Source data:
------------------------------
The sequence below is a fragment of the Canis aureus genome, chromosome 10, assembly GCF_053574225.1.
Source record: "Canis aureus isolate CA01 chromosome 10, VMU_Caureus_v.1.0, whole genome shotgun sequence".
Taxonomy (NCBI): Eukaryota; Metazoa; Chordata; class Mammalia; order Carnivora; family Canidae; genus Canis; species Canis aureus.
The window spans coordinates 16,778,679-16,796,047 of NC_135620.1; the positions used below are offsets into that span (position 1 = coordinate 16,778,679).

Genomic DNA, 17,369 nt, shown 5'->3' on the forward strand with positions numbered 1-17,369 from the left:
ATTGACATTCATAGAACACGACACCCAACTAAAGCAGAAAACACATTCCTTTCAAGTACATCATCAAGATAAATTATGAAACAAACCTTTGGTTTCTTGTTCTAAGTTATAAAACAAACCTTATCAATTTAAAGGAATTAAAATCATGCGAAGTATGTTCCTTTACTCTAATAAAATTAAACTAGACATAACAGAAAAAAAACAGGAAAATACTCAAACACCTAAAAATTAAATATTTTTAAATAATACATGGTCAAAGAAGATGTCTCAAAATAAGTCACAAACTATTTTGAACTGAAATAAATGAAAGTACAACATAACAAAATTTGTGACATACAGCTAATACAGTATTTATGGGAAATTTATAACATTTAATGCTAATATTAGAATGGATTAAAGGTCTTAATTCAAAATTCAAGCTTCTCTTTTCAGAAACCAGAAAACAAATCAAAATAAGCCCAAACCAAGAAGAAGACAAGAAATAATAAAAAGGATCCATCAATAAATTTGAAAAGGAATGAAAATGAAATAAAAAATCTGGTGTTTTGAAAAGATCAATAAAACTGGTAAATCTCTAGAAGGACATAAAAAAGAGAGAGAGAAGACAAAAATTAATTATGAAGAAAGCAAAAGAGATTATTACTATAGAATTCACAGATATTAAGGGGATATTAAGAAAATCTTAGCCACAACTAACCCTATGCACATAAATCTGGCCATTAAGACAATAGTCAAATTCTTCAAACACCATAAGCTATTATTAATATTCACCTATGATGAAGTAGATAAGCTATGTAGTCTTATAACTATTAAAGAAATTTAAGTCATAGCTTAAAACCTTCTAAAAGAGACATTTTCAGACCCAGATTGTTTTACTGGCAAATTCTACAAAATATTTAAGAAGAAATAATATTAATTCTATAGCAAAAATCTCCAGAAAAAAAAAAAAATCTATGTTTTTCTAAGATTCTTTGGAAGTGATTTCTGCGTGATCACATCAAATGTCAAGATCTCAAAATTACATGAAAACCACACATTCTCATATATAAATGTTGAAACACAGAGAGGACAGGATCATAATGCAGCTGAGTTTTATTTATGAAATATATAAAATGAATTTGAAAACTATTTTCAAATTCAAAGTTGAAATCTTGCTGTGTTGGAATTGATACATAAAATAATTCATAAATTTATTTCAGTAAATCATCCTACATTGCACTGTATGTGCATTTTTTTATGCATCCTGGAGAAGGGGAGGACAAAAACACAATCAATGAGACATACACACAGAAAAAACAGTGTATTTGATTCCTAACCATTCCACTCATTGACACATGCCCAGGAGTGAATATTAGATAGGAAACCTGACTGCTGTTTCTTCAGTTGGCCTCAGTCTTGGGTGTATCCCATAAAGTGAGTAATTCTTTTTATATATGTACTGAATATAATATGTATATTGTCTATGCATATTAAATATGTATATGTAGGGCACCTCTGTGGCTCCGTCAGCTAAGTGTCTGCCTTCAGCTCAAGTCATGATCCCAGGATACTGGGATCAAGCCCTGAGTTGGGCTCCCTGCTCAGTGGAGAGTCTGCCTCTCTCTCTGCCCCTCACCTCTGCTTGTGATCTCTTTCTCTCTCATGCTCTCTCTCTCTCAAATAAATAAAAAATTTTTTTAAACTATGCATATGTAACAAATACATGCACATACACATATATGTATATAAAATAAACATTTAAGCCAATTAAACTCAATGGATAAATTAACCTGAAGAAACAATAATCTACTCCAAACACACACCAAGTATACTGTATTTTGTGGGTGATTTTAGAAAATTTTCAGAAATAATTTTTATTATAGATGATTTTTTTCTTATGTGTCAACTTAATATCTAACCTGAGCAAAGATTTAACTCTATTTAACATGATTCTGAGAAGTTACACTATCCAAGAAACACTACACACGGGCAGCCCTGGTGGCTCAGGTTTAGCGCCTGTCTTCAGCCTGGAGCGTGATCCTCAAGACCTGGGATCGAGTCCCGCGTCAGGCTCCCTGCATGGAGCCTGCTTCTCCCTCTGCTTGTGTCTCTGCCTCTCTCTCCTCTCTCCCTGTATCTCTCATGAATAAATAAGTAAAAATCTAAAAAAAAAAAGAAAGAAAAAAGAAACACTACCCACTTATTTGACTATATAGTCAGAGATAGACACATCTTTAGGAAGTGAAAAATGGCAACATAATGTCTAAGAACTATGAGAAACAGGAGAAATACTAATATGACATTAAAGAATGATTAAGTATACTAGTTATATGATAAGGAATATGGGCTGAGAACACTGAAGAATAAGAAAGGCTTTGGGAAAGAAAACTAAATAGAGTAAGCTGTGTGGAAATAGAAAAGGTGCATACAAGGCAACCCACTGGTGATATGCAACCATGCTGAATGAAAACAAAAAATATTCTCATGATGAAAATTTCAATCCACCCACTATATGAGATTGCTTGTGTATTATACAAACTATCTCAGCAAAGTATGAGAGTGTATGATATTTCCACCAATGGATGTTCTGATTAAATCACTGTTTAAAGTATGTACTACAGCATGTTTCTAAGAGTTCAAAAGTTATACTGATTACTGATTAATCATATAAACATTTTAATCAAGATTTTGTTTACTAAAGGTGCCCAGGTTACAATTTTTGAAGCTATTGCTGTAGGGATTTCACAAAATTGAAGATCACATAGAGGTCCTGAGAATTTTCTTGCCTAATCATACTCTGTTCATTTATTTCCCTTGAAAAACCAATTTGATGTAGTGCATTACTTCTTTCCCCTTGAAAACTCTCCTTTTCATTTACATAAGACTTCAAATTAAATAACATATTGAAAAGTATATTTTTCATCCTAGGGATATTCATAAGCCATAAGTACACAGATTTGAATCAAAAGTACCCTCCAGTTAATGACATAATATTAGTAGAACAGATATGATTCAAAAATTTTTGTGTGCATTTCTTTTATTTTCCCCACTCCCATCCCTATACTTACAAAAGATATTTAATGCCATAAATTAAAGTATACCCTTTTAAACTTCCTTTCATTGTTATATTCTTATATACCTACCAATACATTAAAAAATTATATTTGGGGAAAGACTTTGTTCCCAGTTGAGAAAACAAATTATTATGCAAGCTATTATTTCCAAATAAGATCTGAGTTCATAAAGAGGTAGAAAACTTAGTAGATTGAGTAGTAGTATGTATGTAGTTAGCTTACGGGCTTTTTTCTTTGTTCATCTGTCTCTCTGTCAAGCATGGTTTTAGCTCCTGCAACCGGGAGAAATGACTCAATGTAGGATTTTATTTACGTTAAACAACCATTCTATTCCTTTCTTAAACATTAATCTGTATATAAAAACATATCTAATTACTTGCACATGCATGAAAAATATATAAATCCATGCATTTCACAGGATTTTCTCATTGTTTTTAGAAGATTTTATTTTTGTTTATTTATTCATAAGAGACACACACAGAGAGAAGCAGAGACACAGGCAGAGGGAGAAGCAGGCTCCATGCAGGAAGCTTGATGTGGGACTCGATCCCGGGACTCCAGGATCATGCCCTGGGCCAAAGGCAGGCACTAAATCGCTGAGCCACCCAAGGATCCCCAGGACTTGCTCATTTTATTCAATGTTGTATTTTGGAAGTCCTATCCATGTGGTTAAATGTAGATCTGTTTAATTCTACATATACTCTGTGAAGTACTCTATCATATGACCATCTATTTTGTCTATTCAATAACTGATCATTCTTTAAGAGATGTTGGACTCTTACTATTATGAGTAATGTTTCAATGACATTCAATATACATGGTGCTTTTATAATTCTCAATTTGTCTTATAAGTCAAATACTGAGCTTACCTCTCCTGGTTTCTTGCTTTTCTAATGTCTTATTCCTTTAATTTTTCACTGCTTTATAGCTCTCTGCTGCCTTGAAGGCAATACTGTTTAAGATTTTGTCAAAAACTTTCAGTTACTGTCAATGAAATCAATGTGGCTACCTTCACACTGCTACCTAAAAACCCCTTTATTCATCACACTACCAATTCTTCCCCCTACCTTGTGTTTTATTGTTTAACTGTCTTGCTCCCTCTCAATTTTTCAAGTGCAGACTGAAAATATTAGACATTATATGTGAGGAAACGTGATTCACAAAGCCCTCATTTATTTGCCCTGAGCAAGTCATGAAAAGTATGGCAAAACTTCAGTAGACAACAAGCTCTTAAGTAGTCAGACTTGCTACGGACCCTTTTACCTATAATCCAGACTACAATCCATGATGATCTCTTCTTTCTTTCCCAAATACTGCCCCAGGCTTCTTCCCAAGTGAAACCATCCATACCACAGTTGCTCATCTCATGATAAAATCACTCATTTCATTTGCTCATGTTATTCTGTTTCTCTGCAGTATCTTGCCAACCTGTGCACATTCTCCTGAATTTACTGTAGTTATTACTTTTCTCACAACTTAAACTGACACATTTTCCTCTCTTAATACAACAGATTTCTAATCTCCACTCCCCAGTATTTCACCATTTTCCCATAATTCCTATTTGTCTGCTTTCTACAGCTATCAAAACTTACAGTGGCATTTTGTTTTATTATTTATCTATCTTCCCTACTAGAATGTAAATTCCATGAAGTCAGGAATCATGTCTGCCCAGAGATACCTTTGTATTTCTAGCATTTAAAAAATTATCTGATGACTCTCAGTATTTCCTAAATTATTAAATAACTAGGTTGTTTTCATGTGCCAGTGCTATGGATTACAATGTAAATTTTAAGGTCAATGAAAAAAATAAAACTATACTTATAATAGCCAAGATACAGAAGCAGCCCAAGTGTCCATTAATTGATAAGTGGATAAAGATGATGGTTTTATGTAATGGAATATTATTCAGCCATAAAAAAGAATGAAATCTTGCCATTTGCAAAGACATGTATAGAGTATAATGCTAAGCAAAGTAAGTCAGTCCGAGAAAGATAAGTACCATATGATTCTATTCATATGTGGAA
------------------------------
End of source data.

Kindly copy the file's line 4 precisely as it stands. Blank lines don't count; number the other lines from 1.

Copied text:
The window spans coordinates 16,778,679-16,796,047 of NC_135620.1; the positions used below are offsets into that span (position 1 = coordinate 16,778,679).